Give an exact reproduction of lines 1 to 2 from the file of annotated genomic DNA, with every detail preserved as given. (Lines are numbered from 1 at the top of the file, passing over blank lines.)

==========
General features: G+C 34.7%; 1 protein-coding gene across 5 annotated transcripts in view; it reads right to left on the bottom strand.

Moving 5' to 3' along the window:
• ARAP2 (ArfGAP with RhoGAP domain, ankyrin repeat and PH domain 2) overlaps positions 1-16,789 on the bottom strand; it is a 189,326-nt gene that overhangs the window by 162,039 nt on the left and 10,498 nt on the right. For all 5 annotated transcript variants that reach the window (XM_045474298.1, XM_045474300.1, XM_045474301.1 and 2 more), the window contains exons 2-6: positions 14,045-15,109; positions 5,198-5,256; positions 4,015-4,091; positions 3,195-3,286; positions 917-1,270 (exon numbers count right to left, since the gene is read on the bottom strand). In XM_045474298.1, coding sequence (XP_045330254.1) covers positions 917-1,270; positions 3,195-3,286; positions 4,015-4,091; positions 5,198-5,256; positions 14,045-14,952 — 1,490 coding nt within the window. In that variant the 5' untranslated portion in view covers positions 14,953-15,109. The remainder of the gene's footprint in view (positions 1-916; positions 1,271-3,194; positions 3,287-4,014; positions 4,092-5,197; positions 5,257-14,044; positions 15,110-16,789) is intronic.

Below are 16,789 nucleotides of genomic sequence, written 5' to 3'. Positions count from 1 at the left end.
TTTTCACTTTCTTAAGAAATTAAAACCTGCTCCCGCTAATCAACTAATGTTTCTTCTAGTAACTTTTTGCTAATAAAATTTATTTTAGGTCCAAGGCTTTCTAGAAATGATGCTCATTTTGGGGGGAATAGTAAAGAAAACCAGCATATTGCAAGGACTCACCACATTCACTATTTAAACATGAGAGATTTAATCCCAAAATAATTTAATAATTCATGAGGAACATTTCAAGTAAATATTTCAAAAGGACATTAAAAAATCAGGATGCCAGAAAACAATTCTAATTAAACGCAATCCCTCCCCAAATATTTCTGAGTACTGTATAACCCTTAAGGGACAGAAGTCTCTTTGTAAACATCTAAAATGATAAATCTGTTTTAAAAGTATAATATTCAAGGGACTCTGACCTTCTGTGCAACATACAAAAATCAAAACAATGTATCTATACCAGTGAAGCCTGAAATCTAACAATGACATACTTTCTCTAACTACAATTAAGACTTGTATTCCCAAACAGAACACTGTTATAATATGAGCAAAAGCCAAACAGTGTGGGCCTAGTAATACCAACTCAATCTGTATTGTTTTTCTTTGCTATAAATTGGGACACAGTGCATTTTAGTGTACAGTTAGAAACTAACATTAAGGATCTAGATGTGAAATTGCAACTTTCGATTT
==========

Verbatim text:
General features: G+C 34.7%; 1 protein-coding gene across 5 annotated transcripts in view; it reads right to left on the bottom strand.

Moving 5' to 3' along the window: